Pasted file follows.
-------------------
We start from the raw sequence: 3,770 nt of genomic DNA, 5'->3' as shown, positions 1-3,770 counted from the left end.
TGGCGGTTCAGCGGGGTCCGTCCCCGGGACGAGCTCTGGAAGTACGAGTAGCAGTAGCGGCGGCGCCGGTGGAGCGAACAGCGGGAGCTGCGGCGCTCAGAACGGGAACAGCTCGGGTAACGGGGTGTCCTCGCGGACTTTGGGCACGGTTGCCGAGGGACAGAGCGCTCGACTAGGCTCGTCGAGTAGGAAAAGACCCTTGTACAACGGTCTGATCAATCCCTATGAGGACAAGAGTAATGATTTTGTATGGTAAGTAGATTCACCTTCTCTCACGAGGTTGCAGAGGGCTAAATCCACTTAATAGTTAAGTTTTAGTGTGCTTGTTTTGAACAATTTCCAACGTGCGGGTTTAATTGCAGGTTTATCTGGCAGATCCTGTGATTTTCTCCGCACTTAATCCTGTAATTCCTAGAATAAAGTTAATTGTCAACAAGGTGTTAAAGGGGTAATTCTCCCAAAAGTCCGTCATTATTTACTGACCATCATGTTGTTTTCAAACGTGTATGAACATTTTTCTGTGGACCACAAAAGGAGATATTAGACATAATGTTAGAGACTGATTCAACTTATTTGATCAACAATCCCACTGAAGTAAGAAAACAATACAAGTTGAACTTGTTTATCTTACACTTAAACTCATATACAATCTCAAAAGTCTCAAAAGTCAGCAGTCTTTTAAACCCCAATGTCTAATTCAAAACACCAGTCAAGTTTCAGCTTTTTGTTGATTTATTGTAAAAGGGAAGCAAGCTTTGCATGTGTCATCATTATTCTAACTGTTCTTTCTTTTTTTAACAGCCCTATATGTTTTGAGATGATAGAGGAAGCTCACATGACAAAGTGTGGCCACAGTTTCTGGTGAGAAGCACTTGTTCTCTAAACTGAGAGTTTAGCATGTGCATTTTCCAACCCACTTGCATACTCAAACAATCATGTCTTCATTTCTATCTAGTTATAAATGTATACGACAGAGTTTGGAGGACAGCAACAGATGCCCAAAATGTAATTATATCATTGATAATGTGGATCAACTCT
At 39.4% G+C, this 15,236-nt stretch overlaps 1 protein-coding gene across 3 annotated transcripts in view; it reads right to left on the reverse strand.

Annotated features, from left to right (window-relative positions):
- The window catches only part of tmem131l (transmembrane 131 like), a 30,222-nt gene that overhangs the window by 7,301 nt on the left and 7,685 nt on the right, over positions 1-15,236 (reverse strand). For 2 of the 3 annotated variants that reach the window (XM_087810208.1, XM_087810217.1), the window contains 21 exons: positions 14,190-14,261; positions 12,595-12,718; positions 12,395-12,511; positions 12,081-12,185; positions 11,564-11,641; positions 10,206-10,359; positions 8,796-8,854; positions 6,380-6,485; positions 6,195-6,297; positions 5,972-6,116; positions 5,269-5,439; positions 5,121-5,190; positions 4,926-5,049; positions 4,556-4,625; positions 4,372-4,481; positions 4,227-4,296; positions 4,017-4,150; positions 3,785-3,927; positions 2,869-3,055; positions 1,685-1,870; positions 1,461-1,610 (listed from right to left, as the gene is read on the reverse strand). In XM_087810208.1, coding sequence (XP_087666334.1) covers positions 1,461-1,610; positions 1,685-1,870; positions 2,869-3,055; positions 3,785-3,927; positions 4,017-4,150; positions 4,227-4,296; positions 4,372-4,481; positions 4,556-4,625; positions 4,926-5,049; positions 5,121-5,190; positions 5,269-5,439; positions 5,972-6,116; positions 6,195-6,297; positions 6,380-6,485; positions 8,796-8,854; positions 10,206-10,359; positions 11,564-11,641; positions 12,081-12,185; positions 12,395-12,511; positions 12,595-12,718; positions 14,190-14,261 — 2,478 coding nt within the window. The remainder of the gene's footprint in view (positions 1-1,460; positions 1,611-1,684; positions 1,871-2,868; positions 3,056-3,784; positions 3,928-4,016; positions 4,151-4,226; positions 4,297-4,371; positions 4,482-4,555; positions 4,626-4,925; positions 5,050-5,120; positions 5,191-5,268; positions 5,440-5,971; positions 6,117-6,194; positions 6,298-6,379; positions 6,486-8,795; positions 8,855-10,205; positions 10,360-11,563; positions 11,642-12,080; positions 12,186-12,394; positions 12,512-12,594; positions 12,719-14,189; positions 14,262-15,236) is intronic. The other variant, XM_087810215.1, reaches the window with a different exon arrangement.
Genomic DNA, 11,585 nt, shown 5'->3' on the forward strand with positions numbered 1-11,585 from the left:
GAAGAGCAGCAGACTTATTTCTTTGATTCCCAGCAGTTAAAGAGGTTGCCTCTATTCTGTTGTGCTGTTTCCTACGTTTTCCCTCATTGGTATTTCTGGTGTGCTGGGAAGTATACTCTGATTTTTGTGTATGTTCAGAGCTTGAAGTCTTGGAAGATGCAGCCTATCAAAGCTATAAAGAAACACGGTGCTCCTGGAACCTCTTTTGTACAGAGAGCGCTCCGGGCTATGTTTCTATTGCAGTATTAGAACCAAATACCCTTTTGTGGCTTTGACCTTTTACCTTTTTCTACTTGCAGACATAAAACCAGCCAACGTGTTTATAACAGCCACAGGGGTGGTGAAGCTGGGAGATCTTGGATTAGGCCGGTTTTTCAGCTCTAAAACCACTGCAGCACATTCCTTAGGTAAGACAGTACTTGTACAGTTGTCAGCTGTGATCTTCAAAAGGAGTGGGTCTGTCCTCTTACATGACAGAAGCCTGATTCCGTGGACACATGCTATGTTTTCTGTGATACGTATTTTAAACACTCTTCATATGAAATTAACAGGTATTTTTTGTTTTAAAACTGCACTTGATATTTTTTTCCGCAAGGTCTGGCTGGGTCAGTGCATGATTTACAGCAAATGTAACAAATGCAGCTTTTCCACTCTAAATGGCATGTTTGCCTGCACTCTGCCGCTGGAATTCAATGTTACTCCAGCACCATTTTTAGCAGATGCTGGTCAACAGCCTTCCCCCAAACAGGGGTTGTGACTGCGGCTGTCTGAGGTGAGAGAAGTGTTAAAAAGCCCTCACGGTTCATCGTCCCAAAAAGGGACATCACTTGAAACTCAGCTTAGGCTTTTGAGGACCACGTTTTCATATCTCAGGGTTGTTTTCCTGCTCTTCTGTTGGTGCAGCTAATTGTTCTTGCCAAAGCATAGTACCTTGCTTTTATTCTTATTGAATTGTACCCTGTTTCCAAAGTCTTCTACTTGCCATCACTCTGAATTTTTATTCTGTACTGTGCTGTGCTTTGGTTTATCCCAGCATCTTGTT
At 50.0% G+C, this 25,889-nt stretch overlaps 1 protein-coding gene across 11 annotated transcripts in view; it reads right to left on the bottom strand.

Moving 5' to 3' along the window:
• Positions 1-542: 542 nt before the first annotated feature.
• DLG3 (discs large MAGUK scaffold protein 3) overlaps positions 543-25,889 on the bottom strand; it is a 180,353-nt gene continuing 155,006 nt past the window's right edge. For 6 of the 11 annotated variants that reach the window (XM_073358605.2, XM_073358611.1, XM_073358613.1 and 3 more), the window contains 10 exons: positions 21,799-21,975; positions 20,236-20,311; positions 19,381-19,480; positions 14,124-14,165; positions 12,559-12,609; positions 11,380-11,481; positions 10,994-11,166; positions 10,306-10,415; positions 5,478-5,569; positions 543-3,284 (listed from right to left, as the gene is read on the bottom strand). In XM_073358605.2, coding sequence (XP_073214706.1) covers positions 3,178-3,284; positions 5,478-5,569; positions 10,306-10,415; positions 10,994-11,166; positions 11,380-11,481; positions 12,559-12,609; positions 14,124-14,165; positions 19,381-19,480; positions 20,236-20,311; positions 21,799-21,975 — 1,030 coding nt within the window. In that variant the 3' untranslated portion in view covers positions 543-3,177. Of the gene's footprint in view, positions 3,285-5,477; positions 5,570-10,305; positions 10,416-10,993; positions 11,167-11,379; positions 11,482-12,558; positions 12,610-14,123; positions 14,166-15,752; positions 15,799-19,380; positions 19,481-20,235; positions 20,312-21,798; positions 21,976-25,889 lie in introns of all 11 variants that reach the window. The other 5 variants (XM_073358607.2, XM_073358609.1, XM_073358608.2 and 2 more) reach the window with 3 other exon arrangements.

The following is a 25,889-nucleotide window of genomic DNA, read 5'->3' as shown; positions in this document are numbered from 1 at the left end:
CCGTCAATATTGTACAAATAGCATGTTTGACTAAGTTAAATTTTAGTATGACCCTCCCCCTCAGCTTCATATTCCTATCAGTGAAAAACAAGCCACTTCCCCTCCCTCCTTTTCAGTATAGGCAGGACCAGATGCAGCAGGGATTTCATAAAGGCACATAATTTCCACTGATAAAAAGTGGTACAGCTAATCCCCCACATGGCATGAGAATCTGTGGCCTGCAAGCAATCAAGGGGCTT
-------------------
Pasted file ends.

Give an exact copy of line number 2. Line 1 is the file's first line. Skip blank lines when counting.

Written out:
TGGCGGTTCAGCGGGGTCCGTCCCCGGGACGAGCTCTGGAAGTACGAGTAGCAGTAGCGGCGGCGCCGGTGGAGCGAACAGCGGGAGCTGCGGCGCTCAGAACGGGAACAGCTCGGGTAACGGGGTGTCCTCGCGGACTTTGGGCACGGTTGCCGAGGGACAGAGCGCTCGACTAGGCTCGTCGAGTAGGAAAAGACCCTTGTACAACGGTCTGATCAATCCCTATGAGGACAAGAGTAATGATTTTGTATGGTAAGTAGATTCACCTTCTCTCACGAGGTTGCAGAGGGCTAAATCCACTTAATAGTTAAGTTTTAGTGTGCTTGTTTTGAACAATTTCCAACGTGCGGGTTTAATTGCAGGTTTATCTGGCAGATCCTGTGATTTTCTCCGCACTTAATCCTGTAATTCCTAGAATAAAGTTAATTGTCAACAAGGTGTTAAAGGGGTAATTCTCCCAAAAGTCCGTCATTATTTACTGACCATCATGTTGTTTTCAAACGTGTATGAACATTTTTCTGTGGACCACAAAAGGAGATATTAGACATAATGTTAGAGACTGATTCAACTTATTTGATCAACAATCCCACTGAAGTAAGAAAACAATACAAGTTGAACTTGTTTATCTTACACTTAAACTCATATACAATCTCAAAAGTCTCAAAAGTCAGCAGTCTTTTAAACCCCAATGTCTAATTCAAAACACCAGTCAAGTTTCAGCTTTTTGTTGATTTATTGTAAAAGGGAAGCAAGCTTTGCATGTGTCATCATTATTCTAACTGTTCTTTCTTTTTTTAACAGCCCTATATGTTTTGAGATGATAGAGGAAGCTCACATGACAAAGTGTGGCCACAGTTTCTGGTGAGAAGCACTTGTTCTCTAAACTGAGAGTTTAGCATGTGCATTTTCCAACCCACTTGCATACTCAAACAATCATGTCTTCATTTCTATCTAGTTATAAATGTATACGACAGAGTTTGGAGGACAGCAACAGATGCCCAAAATGTAATTATATCATTGATAATGTGGATCAACTCT